Unfortunately, those who invented so-called mahaprayan have flip-flopped this theorem. They have wrongly attempted to justify their dogmatic mahaprayan program by stating that this is what Baba has written in certain Prabhat Samgiita.


But such logic is the same as those religions that argue that, “God has created goats for us to eat, after all what is the value of such goats when we cannot ride them like horses.” Or it is like the pickpocket who thinks that, “God has created scissors so that I can cut the garments of others and rob them, otherwise what is the use of such scissors.” In both cases in order to justify their selfish ends, they attempt to blame God.

Likewise, those who want to justify their dogmatic program of mahaprayan, they argue that Baba has created Prabhat Samgiita for this very purpose: To express the pain of “mahaprayan”. Otherwise why has He created such songs.

Thus we see that those inventors of so-called mahaprayan suffer from the same defective mentality as those Islamic worshipers and pickpockets.


Even worse is that the problem does not stop here.

The inventors of so-called mahprayan have furthermore confused others by infusing the dogmatic notion that certain Prabhat Samgiita are mahaprayan songs. Indeed such persons should be brought to task. They should be publicly shamed for their selfishness and duplicity of trying to turn Baba’s eternal collection of Prabhat Samgiita into something dogmatic.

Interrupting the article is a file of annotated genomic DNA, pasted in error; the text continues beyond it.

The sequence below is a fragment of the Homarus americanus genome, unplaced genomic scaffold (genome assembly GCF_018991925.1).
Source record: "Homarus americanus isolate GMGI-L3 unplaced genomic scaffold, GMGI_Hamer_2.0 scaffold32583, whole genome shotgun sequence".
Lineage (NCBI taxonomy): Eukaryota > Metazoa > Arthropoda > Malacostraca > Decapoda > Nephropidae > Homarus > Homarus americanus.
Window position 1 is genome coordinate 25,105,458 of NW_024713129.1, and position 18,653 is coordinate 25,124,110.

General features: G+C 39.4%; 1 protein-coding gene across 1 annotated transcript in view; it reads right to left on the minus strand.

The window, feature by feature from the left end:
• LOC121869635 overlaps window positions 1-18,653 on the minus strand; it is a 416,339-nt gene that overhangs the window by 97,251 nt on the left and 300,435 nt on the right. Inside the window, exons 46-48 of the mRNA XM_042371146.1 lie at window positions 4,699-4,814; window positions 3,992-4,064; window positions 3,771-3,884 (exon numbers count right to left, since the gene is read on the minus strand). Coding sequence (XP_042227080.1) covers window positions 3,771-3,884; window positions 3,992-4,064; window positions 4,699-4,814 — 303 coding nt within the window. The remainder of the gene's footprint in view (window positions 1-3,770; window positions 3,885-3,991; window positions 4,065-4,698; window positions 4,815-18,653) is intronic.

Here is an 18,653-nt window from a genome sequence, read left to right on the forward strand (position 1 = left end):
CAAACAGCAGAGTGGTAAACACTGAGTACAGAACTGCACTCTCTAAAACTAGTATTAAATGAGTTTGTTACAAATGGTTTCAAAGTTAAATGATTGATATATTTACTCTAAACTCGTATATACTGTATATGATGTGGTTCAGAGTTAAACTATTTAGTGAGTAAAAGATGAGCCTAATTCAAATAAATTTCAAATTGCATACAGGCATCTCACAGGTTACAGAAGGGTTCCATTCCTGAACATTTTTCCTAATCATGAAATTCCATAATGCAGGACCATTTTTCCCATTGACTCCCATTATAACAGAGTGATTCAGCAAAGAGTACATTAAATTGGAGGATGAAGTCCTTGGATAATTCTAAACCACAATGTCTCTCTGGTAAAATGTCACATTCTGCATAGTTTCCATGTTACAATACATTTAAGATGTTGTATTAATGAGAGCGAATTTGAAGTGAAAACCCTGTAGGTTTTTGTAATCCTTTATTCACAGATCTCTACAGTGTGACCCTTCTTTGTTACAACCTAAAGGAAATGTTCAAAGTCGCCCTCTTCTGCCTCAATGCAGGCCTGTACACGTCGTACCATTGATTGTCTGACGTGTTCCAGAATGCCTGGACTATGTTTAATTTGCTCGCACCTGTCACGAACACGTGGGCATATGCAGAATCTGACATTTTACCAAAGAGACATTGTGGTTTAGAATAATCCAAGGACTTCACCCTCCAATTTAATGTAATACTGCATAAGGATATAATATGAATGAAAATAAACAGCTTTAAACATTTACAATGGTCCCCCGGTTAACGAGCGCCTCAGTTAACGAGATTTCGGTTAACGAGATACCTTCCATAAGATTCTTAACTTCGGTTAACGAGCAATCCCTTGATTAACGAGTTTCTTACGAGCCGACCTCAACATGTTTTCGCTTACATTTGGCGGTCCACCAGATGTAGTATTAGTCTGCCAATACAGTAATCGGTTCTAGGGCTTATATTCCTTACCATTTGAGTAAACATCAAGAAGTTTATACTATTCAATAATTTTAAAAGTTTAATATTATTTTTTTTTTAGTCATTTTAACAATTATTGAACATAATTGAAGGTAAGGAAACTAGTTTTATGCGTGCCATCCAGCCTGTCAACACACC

Here I am specifically talking about the organisers of so-called mahaprayan and how they have led others astray.

As we all know, Shyam Sundar Goenka is himself a good man and a well-established Ananda Margii, but he became victim of their propaganda. The organisers of so-called mahaprayan are booming their false logic of how melancholic Prabhat Samgiita are so-called mahaprayan songs. As a result of this booming, even good people started thinking that must be correct. It seems SS Goenka Dada was misled in this way.

And there is a horrible precedent of such tactics. Hitler’s chief of propaganda worked in the same manner. Joseph Goebbels just boomed the same Nazi propaganda of Aryan supremacy: “Our Fuhrer Hitler and Germany are unparalleled, Now, people rise up, and let the storm break loose & bring victory to Germany!” This occurred day after day until even good citizens became convinced.

Here the point is that when anything that gets repeated again and again then people started believing it.

With regards to Prabhat Samgiita, the inventors of so-called mahaprayan repeated over and over again that melancholic songs are so-called mahaprayan songs. By this way, some simple people began believing this. Along the way they even convinced respected Goenka Dada that Baba’s melancholic songs are actually mahaprayan songs. In this way they befooled him and other sincere margiis. Indeed no one should think that Goenka is alone in this. Unfortunately with their propaganda machine, those inventors of so-called mahaprayan have led many astray.